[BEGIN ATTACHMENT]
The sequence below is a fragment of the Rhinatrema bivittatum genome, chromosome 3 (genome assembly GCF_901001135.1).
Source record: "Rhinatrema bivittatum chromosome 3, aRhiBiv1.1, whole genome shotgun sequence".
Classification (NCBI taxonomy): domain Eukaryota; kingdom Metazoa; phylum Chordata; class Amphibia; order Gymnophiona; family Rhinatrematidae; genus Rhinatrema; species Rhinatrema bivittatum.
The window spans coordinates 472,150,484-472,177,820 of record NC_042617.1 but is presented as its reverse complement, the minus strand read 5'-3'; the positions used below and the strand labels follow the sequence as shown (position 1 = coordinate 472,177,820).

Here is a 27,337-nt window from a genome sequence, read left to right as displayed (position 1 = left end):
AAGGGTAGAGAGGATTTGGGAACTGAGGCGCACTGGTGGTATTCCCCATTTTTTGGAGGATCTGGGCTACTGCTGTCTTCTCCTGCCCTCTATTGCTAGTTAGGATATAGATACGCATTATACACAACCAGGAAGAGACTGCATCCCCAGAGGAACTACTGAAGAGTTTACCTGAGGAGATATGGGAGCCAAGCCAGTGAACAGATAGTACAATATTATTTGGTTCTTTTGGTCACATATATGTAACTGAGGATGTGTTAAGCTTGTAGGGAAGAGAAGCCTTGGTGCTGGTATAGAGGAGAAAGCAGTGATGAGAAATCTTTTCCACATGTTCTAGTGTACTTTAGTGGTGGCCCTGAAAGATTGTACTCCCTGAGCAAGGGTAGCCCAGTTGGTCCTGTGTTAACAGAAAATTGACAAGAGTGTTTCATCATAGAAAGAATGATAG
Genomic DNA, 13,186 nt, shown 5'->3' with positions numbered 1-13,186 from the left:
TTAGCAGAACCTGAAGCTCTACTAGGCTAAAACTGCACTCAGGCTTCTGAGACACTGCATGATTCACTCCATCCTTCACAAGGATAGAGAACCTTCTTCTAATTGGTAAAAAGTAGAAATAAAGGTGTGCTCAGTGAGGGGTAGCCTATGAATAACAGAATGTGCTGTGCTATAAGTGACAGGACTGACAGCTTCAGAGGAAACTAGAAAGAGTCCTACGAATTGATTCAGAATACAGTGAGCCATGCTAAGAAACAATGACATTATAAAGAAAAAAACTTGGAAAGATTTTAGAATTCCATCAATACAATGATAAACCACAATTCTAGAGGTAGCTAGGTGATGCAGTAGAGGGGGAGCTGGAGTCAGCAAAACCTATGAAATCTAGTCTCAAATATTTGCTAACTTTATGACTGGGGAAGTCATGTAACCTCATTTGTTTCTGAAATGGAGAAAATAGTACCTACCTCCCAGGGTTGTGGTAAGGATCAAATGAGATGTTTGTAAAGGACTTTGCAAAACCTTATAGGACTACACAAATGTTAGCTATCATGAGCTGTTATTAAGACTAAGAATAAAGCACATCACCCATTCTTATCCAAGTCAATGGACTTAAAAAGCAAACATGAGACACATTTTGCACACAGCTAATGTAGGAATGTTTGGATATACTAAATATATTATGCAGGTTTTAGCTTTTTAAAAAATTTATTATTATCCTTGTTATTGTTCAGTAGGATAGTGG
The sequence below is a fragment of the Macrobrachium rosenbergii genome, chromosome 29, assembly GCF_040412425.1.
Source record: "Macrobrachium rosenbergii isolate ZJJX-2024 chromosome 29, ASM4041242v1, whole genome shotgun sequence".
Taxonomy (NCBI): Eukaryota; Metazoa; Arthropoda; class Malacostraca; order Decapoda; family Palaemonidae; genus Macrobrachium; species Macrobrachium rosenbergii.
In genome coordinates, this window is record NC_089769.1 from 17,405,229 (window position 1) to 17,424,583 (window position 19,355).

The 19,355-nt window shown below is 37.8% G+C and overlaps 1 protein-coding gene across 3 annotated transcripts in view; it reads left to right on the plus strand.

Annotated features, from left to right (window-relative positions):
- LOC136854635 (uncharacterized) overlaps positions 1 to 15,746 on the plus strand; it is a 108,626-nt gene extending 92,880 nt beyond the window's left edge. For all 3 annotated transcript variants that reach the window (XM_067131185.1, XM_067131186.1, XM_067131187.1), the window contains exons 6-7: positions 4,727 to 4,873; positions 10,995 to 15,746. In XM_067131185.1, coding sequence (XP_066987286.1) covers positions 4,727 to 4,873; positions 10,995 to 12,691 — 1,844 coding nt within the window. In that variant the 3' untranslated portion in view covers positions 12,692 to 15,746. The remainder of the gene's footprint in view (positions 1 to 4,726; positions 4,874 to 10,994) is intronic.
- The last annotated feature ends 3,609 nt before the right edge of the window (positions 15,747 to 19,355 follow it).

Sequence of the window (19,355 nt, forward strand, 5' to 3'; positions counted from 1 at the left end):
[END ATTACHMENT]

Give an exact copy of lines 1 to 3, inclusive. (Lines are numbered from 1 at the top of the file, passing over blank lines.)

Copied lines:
The sequence below is a fragment of the Rhinatrema bivittatum genome, chromosome 3 (genome assembly GCF_901001135.1).
Source record: "Rhinatrema bivittatum chromosome 3, aRhiBiv1.1, whole genome shotgun sequence".
Classification (NCBI taxonomy): domain Eukaryota; kingdom Metazoa; phylum Chordata; class Amphibia; order Gymnophiona; family Rhinatrematidae; genus Rhinatrema; species Rhinatrema bivittatum.